Tarzan of the Apes

By Edgar Rice Burroughs

Page 25

who, through ignorance or rashness,
had attacked the wonderful white ape that had borne it.

Deep in the beast's intelligence was something which assured him that
the thunder-stick was only dangerous when in the hands of one who could
manipulate it, but yet it was several minutes ere he could bring
himself to touch it.

Instead, he walked back and forth along the floor before it, turning
his head so that never once did his eyes leave the object of his desire.

Using his long arms as a man uses crutches, and rolling his huge
carcass from side to side with each stride, the great king ape paced to
and fro, uttering deep growls, occasionally punctuated with the
ear-piercing scream, than which there is no more terrifying noise in
all the jungle.

Presently he halted before the rifle. Slowly he raised a huge hand
until it almost touched the shining barrel, only to withdraw it once
more and continue his hurried pacing.

It was as though the great brute by this show of fearlessness, and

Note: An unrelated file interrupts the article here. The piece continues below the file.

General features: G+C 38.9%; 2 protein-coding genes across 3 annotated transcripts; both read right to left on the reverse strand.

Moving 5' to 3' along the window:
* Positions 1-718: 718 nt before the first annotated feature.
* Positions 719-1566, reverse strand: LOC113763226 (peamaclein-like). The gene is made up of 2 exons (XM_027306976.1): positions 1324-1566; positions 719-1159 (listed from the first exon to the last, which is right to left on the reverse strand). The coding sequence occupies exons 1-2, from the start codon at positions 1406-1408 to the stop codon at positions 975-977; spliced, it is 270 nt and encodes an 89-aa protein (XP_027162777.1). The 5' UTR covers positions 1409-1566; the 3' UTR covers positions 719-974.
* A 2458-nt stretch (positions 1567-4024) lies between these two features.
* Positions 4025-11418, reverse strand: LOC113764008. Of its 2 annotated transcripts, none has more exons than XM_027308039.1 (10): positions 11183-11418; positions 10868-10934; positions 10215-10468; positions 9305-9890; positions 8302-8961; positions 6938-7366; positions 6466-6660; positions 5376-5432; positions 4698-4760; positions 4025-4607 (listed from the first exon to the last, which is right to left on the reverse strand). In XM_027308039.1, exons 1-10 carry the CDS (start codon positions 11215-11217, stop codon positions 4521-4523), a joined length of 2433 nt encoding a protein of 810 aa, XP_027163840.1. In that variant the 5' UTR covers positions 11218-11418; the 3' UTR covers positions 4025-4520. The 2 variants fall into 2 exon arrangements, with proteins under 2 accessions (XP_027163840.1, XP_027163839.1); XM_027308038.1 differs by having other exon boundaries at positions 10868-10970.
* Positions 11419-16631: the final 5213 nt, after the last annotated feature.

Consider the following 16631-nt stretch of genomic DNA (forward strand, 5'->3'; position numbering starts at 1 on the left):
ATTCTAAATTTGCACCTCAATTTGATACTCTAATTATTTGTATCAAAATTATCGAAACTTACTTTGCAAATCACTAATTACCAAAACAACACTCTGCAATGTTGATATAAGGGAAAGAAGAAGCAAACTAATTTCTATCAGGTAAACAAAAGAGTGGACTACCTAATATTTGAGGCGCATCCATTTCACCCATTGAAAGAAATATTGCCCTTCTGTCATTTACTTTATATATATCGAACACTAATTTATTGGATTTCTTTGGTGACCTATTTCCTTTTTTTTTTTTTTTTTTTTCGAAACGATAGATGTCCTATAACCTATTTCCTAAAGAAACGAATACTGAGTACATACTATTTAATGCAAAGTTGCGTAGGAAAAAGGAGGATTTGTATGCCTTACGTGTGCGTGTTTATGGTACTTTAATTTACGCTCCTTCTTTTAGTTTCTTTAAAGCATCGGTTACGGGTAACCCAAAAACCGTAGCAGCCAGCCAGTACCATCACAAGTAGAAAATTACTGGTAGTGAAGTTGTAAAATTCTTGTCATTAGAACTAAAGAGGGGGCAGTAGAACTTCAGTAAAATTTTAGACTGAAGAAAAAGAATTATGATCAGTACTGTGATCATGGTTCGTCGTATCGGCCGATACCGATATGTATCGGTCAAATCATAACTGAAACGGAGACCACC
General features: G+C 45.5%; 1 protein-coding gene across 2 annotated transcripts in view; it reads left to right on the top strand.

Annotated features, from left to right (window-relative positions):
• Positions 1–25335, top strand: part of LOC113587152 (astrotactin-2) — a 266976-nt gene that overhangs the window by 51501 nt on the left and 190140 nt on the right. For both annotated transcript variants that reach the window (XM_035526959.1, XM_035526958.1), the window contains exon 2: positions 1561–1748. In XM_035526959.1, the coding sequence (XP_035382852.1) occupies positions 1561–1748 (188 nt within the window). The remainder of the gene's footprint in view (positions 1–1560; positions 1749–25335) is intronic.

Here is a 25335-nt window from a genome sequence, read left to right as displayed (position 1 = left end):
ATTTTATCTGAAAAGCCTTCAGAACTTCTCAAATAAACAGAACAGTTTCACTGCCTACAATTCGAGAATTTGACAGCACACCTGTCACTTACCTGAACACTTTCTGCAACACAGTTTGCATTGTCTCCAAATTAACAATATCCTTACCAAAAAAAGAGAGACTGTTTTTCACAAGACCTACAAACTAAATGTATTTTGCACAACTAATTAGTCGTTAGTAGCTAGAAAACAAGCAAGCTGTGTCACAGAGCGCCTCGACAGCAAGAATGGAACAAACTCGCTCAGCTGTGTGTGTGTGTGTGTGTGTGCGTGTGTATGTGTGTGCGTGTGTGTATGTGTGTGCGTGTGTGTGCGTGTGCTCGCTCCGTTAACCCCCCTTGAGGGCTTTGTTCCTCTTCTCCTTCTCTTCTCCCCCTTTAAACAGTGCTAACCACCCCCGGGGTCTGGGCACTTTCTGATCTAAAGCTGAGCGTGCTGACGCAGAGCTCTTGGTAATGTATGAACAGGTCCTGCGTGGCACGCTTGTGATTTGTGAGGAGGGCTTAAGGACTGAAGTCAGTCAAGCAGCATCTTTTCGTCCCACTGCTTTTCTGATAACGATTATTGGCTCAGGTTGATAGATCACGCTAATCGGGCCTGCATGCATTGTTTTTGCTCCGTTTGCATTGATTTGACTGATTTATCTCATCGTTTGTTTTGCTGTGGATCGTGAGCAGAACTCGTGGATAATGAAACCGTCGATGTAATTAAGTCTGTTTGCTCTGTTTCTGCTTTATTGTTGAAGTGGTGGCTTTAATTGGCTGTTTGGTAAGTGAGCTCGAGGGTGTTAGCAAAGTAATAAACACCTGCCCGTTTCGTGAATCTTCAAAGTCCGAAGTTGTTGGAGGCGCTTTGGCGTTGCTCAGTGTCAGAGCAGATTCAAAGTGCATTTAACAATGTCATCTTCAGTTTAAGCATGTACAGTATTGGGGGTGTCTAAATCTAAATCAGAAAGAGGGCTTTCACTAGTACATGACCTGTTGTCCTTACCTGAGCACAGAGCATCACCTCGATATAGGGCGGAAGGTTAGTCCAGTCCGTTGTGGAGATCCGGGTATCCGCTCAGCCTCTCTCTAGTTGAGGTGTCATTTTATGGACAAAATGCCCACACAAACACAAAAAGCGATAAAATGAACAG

through the medium of his wild voice, was endeavoring to bolster up his
courage to the point which would permit him to take the rifle in his
hand.

Again he stopped, and this time succeeded in forcing his reluctant hand
to the cold steel, only to snatch it away almost immediately and resume
his restless beat.

Time after time this strange ceremony was repeated, but on each
occasion with increased confidence, until, finally, the rifle was torn
from its hook and lay in the grasp of the great brute.

Finding that it harmed him not, Kerchak began to examine it closely.
He felt of it from end to end, peered down the black depths of the
muzzle, fingered the sights, the breech, the stock, and finally the
trigger.

During all these operations the apes who had entered sat huddled near
the door watching their chief, while those outside strained and crowded
to catch a glimpse of what transpired within.

Suddenly Kerchak's finger closed upon the trigger. There was a
deafening roar in the little room and the apes at and beyond the door
fell over one another in their wild anxiety to escape.

Kerchak was equally frightened, so frightened, in fact, that he quite
forgot to throw aside the author of that fearful noise, but bolted for
the door with it tightly clutched in one hand.

As he passed through the opening, the front sight of the rifle caught
upon the edge of the inswung door with sufficient force to close it
tightly after the fleeing ape.

When Kerchak came to a halt a short

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